But there are a number of difficulties involved in finding these inscriptions, even armed with a partial map and Michele’s help. For one thing, parts of the site were closed off the day we visited, so we couldn’t see anything there. And even when you find an inscription, it’s often hard to read: the painted inscriptions are high up, and (quite rightly) covered in plexiglass to prevent damage. Unfortunately, the plexiglass also tends to prevent easy reading, especially looking from below (see above).

But the need for plexiglass protection becomes clear when you look at the following picture (courtesy of Michele). We spent a happy 20 minutes or so looking for the inscription on the column below, which is supposed to say vaamunim, which may be a borrowing of Latin uadimonium ‘bail’. But we were completely unable to find it. Even in the picture, the eye of faith is required to see a letter or two in red paint.



Another unanticipated difficulty was the sheer number of people on site – while there were surprisingly few people spending entire minutes staring intently at columns (and trying to work out which was the fourth from the north), probably the biggest draw at Pompeii these days is the brothel, which Mary Beard has written about on her blog. This has arguably one of the last Oscan inscriptions scratched into the wall, but there was no chance of getting in: the queue filled the street some distance from the building itself.

Despite these issues, which served to remind me just how difficult it can be to find and read inscriptions, let alone interpret them (a recurring theme on this blog!), I had a great time in Pompeii, and am looking forward to my next visit.

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Gambling in Greek

A new article by James has just been published on ‘The language of a Pompeian tavern: submerged Latin?’.* He discusses the ‘captions’ on a set of four wall-paintings from Pompeii, depicting two men chatting, getting drinks, playing a dice-game, and having a fight and being ejected. These paintings are now quite well-known, having featured prominently in the British Museum’s Pompeii exhibition a few years ago (our colleague Mary Beard has mentioned it in her blog a couple of times, with helpful pictures). James’ focus in the article is what the words tell us about sub-elite Latin, and whether there are similarities to the language of the Roman playwright Plautus, two or three centuries earlier. No spoilers here: you’ll have to read the article to find out the answer.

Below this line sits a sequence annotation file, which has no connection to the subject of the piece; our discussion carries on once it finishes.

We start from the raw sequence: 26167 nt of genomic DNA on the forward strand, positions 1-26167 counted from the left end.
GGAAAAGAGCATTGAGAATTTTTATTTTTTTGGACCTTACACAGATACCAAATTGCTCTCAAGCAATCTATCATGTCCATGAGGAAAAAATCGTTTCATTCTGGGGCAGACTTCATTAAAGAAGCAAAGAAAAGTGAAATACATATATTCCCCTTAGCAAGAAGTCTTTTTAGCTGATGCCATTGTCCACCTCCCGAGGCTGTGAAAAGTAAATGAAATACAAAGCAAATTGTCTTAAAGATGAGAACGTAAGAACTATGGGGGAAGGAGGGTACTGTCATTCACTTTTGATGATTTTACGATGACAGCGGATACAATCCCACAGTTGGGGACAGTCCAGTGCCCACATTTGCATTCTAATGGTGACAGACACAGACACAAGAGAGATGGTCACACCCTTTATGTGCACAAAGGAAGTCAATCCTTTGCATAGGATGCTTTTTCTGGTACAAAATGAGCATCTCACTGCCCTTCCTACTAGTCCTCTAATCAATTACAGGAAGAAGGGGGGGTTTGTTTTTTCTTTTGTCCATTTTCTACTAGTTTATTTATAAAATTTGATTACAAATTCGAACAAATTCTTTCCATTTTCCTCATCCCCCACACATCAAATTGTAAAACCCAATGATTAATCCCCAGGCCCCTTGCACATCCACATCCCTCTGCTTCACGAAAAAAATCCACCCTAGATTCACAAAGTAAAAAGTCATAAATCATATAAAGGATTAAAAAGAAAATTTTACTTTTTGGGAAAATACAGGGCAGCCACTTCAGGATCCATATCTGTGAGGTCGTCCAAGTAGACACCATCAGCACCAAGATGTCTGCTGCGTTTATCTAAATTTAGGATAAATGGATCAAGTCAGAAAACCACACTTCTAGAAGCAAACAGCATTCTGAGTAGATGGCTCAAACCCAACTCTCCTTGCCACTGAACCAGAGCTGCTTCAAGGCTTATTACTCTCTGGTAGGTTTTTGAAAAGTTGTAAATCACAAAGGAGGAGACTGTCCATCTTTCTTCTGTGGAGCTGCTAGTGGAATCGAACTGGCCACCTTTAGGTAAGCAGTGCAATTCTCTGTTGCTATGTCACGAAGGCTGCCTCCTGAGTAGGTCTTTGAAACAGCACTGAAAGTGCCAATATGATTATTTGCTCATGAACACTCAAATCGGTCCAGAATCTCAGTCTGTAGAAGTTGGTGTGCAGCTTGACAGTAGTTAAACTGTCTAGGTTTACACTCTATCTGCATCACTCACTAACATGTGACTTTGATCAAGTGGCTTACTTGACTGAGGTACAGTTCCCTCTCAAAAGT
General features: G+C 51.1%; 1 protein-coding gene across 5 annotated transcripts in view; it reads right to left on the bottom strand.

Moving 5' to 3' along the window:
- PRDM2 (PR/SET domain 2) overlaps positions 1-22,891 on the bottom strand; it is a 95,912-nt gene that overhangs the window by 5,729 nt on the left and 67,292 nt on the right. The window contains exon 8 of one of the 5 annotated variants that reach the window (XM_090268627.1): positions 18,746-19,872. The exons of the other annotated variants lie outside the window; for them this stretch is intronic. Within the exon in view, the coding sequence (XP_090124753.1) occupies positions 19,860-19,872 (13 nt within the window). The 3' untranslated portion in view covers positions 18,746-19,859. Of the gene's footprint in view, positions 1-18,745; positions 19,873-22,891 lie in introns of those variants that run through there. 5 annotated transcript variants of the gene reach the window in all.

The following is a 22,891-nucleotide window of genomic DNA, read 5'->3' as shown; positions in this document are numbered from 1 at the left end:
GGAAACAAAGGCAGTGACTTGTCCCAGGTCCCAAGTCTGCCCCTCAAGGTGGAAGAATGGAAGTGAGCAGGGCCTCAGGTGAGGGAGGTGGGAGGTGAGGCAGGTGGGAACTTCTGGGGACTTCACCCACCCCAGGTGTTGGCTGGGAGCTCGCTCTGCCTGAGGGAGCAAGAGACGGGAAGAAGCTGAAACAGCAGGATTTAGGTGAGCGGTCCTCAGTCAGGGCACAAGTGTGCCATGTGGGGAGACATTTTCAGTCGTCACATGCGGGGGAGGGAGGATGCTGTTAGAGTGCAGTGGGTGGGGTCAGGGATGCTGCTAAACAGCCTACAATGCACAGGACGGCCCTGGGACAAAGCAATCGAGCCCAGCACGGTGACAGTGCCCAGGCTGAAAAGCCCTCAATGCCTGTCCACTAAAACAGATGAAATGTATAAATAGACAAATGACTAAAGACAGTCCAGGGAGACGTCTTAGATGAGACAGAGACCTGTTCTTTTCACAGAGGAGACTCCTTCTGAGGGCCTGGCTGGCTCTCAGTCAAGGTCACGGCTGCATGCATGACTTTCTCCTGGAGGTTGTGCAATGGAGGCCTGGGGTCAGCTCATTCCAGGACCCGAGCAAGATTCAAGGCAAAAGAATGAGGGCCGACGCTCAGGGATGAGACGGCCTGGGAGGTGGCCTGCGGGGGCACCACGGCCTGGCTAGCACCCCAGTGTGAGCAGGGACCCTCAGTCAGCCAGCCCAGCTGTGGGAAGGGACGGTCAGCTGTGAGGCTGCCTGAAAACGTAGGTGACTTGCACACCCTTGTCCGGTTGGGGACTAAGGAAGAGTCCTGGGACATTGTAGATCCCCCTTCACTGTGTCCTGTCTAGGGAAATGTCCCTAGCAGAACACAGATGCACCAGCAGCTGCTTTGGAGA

But the inscriptions also show how commonplace Greek words were in Latin, even (or especially) at social levels for whose language we have less literary evidence. The first panel has one man saying to another ‘nolo cum Murtale uasu’, which probably means ‘I don’t want a drink with Myrtale’. Myrtale is a Greek name and the final -e is probably meant to represent the Greek dative singular ending -ηι (the final -ι would have been lost in speech by this time). In the third panel, one speaker says to the other ‘non tria, duas est’, ‘that’s not a three, it’s a two’, using the Greek word duas ‘a two, deuce’. This word doesn’t appear again for centuries, and there are no other examples of it being used in the context of numbers on a dice. If it weren’t for this inscription, we’d have no idea that it had this meaning in Latin, or that it had been borrowed so early.

This inscription is also particularly interesting for me, because I’ve been thinking lately about Roman spelling, and in particularly how features that tend to be described as ‘old-fashioned’ or ‘archaic’ actually had a much longer after-life than we probably give them credit for – perhaps especially in the sub-elite educational tradition. These scenes can be quite accurately dated to between 62AD, when an earthquake hit Pompeii, and 79AD, since that is when Vesuvius exploded and destroyed/preserved Pompeii. Latin inscriptions had started using the letter y to represent Greek υ by the early first century BC, but here they are still using u 150 years later! And that’s not even the record; the captions spell the word ego ‘I’ eco, a mere three hundred years after the letter g was invented. But maybe we shouldn’t be so surprised: spelling can be a remarkably conservative practice –  after all, English spelling largely carries on as it was established several centuries ago, often reflecting pronunciation from even before that, despite an almost-complete failure to match how we actually speak nowadays.